Lawmakers Looking for Answers on Leaked OPM Data

Two lawmakers want to know how federal employees’ personal data from the OPM data breaches ended up being used in a domestic fraud case.

Update: The Justice Department provided a response to Senator Warner’s letter with more information about this case.

Two lawmakers recently sent letters seeking more information as to how the personal data of current and former federal employees ended up in the hands of a woman who used the data as part of a bank fraud scheme in Maryland.

Congressman Gerry Connolly (D-VA) and Senator Mark Warner (D-VA) both sent letters about the matter to different agency officials.

Connolly sent a letter to Attorney General Jeff Sessions in which he requested a meeting “on how we can better balance the needs of this particular prosecution and related investigations with breach victims’ need to know how their PII is being obtained by criminals.”

Warner’s letter went to both Sessions and OPM Director Jeff Pon. He called the situation “unacceptable” and said more information needs to be provided to breach victims about how their personal data are being used for fraudulent purposes.

Warner’s letter mentioned it specifically, but the common theme in both letters is that it is unclear as to why or how all publicly available information heretofore said that the OPM data breaches were caused by Chinese hackers, but somehow at least some of the data found were used domestically as in the case of the Maryland woman who recently pleaded guilty.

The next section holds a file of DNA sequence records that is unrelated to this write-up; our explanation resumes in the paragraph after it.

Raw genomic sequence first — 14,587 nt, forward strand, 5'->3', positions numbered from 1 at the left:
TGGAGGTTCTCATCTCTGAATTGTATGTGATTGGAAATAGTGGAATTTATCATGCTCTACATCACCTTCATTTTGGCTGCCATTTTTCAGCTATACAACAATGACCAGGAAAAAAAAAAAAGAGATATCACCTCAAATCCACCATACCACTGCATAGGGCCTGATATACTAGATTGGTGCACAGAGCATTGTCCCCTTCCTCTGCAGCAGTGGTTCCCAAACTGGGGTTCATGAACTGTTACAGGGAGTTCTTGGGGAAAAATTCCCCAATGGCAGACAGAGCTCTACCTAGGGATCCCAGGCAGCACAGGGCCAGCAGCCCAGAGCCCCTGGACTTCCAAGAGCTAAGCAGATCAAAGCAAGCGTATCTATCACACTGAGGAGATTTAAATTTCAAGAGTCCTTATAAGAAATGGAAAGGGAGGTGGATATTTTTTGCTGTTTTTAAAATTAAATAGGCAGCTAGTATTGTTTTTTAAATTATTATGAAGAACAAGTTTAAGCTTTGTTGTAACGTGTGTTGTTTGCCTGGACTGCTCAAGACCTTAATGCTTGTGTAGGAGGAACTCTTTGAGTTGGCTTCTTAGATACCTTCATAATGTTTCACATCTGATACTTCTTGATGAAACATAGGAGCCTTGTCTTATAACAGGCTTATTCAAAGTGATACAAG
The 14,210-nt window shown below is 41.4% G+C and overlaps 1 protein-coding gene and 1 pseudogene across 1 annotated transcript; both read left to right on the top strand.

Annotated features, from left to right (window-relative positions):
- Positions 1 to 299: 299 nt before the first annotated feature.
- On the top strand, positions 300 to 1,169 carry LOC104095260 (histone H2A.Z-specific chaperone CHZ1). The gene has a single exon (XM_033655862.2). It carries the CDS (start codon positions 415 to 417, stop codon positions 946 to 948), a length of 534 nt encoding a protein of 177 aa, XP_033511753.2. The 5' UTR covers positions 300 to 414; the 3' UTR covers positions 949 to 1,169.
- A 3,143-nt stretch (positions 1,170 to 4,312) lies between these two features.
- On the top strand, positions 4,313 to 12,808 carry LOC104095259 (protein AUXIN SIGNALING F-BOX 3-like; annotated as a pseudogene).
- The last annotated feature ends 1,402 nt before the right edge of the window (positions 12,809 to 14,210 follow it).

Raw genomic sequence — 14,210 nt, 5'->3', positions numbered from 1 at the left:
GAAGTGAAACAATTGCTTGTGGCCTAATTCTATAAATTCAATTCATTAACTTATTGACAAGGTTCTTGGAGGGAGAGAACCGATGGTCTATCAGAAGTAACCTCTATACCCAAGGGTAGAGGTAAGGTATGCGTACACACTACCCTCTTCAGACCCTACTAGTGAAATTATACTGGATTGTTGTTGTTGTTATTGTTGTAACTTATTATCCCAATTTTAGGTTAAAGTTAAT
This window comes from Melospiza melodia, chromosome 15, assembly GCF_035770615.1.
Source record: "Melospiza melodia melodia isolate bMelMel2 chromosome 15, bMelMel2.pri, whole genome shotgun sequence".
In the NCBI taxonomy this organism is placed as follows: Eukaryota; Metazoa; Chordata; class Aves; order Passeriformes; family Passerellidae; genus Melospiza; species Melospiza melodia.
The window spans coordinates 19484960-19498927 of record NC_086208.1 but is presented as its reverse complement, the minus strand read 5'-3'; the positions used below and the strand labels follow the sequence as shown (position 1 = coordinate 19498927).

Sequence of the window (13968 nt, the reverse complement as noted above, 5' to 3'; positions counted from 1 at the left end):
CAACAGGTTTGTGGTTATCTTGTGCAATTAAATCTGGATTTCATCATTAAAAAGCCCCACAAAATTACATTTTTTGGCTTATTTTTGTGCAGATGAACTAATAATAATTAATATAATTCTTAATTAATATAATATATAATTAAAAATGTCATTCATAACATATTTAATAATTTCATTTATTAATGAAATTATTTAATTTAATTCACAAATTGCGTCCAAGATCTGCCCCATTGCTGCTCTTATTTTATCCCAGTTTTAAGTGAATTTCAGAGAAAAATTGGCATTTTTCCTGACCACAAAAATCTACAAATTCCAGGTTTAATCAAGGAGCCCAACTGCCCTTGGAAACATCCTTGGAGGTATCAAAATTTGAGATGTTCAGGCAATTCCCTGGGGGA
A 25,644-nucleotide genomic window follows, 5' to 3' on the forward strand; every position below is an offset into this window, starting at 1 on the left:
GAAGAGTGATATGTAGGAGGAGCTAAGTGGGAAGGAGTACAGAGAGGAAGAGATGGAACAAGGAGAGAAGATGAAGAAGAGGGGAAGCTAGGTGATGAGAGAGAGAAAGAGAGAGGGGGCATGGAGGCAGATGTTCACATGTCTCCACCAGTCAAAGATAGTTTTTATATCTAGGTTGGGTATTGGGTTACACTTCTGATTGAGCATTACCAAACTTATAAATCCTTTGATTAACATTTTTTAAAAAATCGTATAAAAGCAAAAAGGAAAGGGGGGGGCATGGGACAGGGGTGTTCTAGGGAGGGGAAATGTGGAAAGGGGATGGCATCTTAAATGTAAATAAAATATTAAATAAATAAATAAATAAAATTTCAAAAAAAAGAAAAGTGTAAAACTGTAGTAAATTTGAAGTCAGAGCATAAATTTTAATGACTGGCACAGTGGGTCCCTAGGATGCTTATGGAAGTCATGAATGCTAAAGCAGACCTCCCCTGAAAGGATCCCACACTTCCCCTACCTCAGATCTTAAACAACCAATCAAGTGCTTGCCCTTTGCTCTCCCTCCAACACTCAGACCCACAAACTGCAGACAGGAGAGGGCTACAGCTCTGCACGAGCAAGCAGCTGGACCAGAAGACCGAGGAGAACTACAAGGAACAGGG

The Justice Department did update its press release on the Maryland case, but it does still reference “stolen identification information of victims of the U.S. Office of Personnel Management data breach” and adds that “…numerous victims of the LFCU identity theft fraud also identified themselves to DOJ as victims of the OPM Data Breach. The Government continues to investigate the ultimate source of the PII used by the defendants and how this PII was obtained.”

OPM and the Justice Department have not provided much by way of additional details about how the personal data ended up being obtained in the Maryland bank fraud case, so it will be interesting to see if Congress fares any better in getting answers.

About the Author

Ian Smith is one of the co-founders of He has over 20 years of combined experience in media and government services, having worked at two government contracting firms and an online news and web development company prior to his current role at FedSmith.